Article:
The invention provides, therefore, a computer memory system which includes a relatively slow access main memory unit and a relatively fast access smaller cache memory unit, the memory units being controlled by a central processing unit, and which includes appropriate control circuitry such that all words addressed by the central processing unit are accessed when possible from the cache memory unit, and when an address word is not stored in the cache memory unit, that word, and a number of adjacent words are simultaneously transferred from the main memory to the cache memory to be readily available to the central processing unit.
Computer Memory System Parts List
Listed below are integrated circuits which may be used in the blocks referred to above. The three major components of the system, namely the CASC, CASSAC, and MAC circuits will function most efficiently if each is incorporated within one or two new, custom integrated circuits (ICs). However, they can certainly be realized by many different combinations of presently available standard ICs.
The following table lists in numerical order, all of the blocks referenced in this specification. By each number a suggested group of ICs is listed which could realize the functions of the corresponding block. All ICs referenced herein can be purchased from Texas Instruments (TI) and can be found in "The Bipolar Microcomputer Components Data Book for Design Engineers", Third Edition, 1981 by TI, unless otherwise noted.
Note that in the 74SXX family, the S may be replaced by AS, LS, ALS, F, H, C, SC, and other possible designations of pin and function compatible to ICs. Any of these will probably work, however, the fastest available units are those specific ones which have been designated.
__________________________________________________________________________REF FUNCTION INTEGRATED CIRCUITS__________________________________________________________________________10 MAC SEE BELOW12 CASC SEE BELOW14 CASSAC SEE BELOW16 MAIN MEMORY INTEL 216418 CACHE INTEL 2149H-220 CPU N/A22 ADDRESS BUS N/A24 DATA BUS N/A26 BUFFER-26 4-74LS245100 20 BIT RAM 64X 3-74LS245, 3-74S374, 1-74AS832102 BUFFER-20 3-74LS245104 20 BIT COMPARITOR 64X 3-74LS686,1-74AS802106 6 BIT ROM 5-PP74AS840108 BUFFER-6 74LS245109 64 INPUT NAND 5-74S133,1-74AS802110 6 TO 64 DECODER 9-74S138200 8 BIT RAM 64X 2-74LS245, 1-74S374, 1-74AS832, 1-74AS808202 8 BIT COMPARITOR 64X 74LS686,74AS804204 6 BIT ROM SEE 106206 6 TO 64 DECODER SEE 110208 6 TO 64 DECODER SEE 110210 BUFFER-8 SEE 108212 BUFFER-8 SEE 108214 BUFFER-6 SEE 108216 COMPARITOR CONTROL 74S374;74AS867;74AS800,802,808,832218 SUCCESSIVE-APPROX REG NATIONAL SEMICONDUCTOR DM2502220 64 INPUT NAND SEE 109222 LATCH 74S374300 ROM SEE 106302 ROM SEE 106304 COUNTER 74AS867306 FLIPFLOP 74S74308 CLOCK GENERATOR VECTRON CO-239A-2S-0, 100 MHz310 AND GATE-3 74AS808400 COUNTER-6 SEE 304402 COUNTER-REGISTER 74AS867;74S374;74AS800,802,808,832404 COUNTER-REGISTER SEE 402__________________________________________________________________________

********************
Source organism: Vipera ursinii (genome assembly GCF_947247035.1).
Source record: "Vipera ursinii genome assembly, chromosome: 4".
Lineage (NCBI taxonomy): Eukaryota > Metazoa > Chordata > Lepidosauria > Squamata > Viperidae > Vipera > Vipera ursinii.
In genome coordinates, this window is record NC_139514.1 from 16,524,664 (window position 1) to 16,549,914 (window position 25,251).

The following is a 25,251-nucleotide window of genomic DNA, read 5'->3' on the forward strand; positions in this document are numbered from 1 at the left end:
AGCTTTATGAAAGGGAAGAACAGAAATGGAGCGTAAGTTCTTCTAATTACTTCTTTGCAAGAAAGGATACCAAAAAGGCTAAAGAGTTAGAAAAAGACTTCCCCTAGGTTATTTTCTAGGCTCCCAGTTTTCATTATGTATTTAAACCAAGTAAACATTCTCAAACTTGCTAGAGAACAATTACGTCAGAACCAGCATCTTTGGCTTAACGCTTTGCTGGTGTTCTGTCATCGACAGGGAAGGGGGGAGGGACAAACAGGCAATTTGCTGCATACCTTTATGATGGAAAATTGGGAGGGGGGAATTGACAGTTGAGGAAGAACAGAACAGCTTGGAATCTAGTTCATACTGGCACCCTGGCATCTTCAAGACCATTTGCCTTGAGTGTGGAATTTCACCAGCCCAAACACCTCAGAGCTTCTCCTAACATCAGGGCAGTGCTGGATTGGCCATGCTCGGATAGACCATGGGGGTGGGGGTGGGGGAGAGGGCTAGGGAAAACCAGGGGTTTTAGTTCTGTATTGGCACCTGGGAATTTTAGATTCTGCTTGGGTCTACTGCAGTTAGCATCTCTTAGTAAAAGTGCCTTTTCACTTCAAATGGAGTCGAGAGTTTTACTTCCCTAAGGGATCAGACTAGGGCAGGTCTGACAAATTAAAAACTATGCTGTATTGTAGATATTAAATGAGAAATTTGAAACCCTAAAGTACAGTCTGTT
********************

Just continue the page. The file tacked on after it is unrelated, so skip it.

It will be appreciated that while a particular embodiment of the control system of the invention has been shown and described, modifications may be made, and it is intended in the following claims to cover all such modifications which come within the true spirit and scope of the invention.
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|Jan 25, 1993||AS||Assignment|
Owner name: DAN NAY ASSOCIATES, INC. A CALIFORNIA CORPORATIO
Free format text: ASSIGNMENT OF ASSIGNORS INTEREST.;ASSIGNOR:NAY, DANIEL L.;REEL/FRAME:006402/0274
Effective date: 19930112
|May 28, 1993||FPAY||Fee payment|
Year of fee payment: 4
|Sep 9, 1997||REMI||Maintenance fee reminder mailed|
|Dec 15, 1997||FPAY||Fee payment|
Year of fee payment: 8
|Dec 15, 1997||SULP||Surcharge for late payment|
|Aug 21, 2001||REMI||Maintenance fee reminder mailed|
|Jan 30, 2002||LAPS||Lapse for failure to pay maintenance fees|
|Apr 2, 2002||FP||Expired due to failure to pay maintenance fee|
Effective date: 20020130